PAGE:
Lobbies: Interest Groups and Industry Leaders
The influence of lobbies and interest groups in Washington politics is immense. Politics is ultimately a messy endeavor that involves a lot of money and conflicted interests. Sometimes those with the most money are most influential.Sometimes those who speak loudest are the only ones who get heard. These are the people looking for those instances where money and loud and intense lobbying can influence politics. These groups are made up of all kinds of people and organizations. Here's what they involve:
Producer Interest Groups: It is no secret that industries spend billions of dollars every year to try to sway politicians to their sides. Many companies stand to gain or lose a lot based on the actions made in Washington. New environmental regulations can cost large corporate factories millions each year; so it is natural for them to put individuals in place to protect their interests. Many industries have some sort of producer interest group, often a separate body who receives funds from its members, to help "protect" its interests from regulations that may harm its business. For example, the agricultural business has a strong lobby that spends millions each year to protect its steady flow of subsidies to farmers.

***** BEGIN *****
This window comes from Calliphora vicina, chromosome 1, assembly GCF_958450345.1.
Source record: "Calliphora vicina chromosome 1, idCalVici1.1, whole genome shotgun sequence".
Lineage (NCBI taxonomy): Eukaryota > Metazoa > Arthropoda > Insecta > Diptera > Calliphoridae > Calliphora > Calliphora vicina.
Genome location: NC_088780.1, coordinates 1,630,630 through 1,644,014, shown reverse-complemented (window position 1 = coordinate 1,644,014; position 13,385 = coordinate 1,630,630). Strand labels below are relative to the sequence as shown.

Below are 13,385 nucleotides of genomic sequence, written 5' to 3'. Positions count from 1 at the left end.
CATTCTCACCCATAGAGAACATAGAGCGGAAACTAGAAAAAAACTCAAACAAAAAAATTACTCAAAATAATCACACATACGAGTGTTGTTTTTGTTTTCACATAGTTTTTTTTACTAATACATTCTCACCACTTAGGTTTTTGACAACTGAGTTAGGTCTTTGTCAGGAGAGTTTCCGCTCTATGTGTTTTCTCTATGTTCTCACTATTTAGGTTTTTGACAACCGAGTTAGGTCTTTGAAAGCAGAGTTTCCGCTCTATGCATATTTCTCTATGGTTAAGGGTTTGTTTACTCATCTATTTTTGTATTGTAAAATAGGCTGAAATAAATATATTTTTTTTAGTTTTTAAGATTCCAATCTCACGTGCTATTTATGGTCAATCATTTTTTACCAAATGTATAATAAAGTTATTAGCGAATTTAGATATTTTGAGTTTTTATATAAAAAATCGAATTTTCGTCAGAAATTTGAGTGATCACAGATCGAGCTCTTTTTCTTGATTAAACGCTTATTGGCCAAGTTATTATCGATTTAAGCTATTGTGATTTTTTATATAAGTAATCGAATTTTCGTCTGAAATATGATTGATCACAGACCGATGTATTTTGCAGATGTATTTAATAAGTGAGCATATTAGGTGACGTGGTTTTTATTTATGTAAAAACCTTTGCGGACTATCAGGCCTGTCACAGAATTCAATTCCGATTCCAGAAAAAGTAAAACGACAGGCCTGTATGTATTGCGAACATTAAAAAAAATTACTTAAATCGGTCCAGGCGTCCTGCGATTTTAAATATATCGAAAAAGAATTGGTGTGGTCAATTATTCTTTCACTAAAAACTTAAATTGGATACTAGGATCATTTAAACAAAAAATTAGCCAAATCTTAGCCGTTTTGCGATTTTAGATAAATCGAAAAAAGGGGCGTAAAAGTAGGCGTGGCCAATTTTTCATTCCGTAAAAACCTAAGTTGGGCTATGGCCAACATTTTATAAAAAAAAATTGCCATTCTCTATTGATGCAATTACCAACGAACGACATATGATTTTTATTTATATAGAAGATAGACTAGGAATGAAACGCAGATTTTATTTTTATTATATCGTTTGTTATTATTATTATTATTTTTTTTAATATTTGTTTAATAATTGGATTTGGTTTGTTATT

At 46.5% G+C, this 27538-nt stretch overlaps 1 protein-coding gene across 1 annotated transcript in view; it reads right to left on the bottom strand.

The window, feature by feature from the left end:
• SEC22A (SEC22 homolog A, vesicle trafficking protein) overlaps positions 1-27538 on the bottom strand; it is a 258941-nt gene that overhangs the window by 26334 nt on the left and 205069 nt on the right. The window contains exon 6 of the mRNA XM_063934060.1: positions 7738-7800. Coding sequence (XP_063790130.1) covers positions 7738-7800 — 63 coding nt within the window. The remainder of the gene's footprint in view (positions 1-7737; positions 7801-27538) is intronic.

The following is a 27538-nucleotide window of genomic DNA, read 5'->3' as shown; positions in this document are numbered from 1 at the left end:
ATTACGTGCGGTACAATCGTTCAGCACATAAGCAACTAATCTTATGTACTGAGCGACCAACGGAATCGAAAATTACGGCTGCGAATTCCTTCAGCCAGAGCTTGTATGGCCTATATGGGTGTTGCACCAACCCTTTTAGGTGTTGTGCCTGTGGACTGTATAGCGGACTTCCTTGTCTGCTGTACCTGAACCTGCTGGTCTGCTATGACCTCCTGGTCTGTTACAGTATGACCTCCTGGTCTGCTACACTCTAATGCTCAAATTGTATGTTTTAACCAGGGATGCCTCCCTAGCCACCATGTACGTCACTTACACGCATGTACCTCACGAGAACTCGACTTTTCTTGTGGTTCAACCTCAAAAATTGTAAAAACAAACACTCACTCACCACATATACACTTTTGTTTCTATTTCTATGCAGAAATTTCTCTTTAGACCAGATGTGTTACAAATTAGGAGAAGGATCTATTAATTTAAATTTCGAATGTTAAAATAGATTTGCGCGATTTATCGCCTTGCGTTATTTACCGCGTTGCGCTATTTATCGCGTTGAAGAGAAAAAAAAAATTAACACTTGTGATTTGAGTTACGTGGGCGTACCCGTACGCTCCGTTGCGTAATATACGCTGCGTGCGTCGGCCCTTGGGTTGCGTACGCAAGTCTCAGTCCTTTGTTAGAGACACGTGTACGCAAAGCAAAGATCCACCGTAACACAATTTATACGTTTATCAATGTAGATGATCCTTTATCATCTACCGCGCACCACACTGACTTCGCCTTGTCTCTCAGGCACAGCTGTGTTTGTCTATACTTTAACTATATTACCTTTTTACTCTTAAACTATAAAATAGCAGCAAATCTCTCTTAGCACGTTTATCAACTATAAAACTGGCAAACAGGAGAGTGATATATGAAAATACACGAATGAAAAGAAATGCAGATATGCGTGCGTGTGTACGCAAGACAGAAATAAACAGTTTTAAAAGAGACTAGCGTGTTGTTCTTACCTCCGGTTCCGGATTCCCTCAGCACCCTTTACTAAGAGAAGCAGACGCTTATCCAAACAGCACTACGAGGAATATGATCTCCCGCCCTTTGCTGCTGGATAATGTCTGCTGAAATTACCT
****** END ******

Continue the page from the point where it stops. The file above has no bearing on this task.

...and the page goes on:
Unfortunately, these industrial lobbies tend to be negative towards environmental actions because environmental regulation normally curtails an industries freedoms. Fledgling businesses that may stand to benefit from environmentally friendly policies, such as subsidies supporting alternative energy, normally do not have the cash flow to support a large group of lobbyist, although they do exist.
Environmental Interest Groups: There are a host of interest groups that have varying degrees of influence in Washington. These groups keep full time lobbyist on staff in Washington to help fight for various causes. They raise money and support through every day citizens, like yourelf, who are concerned about environmental safety. There are any number of interests groups, each pushing for various causes within Congress.
How does lobbying work? It works in a very simple and almost stupifying way: lobbyists live in Washington and get paid to befriend politicians. They take them out to dinners, get to know their families, and explain their views in a friendly, yet influential, way. Their goal is to, in times of crisis--when an important bill is being considered in Congress--be able to call up a powerful member and have a heartfelt conversation that sways that member towards their views. In addition to this one-on-one influence they hold confrences and seminars to push their cause.